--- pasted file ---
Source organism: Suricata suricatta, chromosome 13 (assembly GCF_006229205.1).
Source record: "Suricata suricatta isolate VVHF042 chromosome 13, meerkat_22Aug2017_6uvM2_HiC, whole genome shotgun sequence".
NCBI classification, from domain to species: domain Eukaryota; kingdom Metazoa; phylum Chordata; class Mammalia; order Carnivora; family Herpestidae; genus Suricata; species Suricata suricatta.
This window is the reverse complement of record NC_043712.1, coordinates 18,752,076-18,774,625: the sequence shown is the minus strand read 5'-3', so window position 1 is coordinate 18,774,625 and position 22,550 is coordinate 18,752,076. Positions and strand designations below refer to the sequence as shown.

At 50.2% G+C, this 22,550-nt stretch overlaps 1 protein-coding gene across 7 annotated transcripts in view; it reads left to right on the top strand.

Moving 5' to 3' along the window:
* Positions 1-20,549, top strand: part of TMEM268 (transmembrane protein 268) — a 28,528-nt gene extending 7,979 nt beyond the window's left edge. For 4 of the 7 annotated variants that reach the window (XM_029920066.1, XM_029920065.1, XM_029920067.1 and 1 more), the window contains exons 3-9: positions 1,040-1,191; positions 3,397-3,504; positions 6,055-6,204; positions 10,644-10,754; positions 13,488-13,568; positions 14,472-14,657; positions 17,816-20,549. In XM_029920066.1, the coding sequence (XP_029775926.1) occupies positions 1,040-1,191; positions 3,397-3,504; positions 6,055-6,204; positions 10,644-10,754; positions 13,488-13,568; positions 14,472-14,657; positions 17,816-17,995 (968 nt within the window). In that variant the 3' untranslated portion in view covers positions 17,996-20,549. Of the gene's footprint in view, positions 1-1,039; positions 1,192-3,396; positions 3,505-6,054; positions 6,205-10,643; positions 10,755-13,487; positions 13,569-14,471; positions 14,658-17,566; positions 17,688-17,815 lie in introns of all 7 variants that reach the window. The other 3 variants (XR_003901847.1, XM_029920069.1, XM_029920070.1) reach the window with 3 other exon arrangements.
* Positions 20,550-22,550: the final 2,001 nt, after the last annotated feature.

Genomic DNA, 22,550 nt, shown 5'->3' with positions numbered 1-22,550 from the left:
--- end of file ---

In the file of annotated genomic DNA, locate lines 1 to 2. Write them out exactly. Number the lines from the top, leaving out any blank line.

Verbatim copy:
Source organism: Suricata suricatta, chromosome 13 (assembly GCF_006229205.1).
Source record: "Suricata suricatta isolate VVHF042 chromosome 13, meerkat_22Aug2017_6uvM2_HiC, whole genome shotgun sequence".